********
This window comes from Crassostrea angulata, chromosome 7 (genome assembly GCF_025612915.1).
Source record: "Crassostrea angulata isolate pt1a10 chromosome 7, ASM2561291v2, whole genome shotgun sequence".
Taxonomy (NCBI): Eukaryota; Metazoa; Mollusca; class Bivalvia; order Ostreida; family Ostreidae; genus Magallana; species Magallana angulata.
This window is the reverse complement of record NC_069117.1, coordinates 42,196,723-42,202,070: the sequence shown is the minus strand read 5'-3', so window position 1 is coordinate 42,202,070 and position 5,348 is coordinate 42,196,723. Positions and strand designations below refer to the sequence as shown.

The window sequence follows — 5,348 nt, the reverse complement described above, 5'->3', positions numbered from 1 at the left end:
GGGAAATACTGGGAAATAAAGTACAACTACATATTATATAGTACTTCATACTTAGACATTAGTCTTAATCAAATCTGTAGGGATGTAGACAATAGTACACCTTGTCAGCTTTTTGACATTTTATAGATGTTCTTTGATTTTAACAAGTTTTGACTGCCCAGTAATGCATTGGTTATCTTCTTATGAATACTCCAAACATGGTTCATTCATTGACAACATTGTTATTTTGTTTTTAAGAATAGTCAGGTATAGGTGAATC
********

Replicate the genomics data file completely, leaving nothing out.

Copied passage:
This window comes from Crassostrea angulata, chromosome 7 (genome assembly GCF_025612915.1).
Source record: "Crassostrea angulata isolate pt1a10 chromosome 7, ASM2561291v2, whole genome shotgun sequence".
Taxonomy (NCBI): Eukaryota; Metazoa; Mollusca; class Bivalvia; order Ostreida; family Ostreidae; genus Magallana; species Magallana angulata.
This window is the reverse complement of record NC_069117.1, coordinates 42,196,723-42,202,070: the sequence shown is the minus strand read 5'-3', so window position 1 is coordinate 42,202,070 and position 5,348 is coordinate 42,196,723. Positions and strand designations below refer to the sequence as shown.

The window sequence follows — 5,348 nt, the reverse complement described above, 5'->3', positions numbered from 1 at the left end:
GGGAAATACTGGGAAATAAAGTACAACTACATATTATATAGTACTTCATACTTAGACATTAGTCTTAATCAAATCTGTAGGGATGTAGACAATAGTACACCTTGTCAGCTTTTTGACATTTTATAGATGTTCTTTGATTTTAACAAGTTTTGACTGCCCAGTAATGCATTGGTTATCTTCTTATGAATACTCCAAACATGGTTCATTCATTGACAACATTGTTATTTTGTTTTTAAGAATAGTCAGGTATAGGTGAATC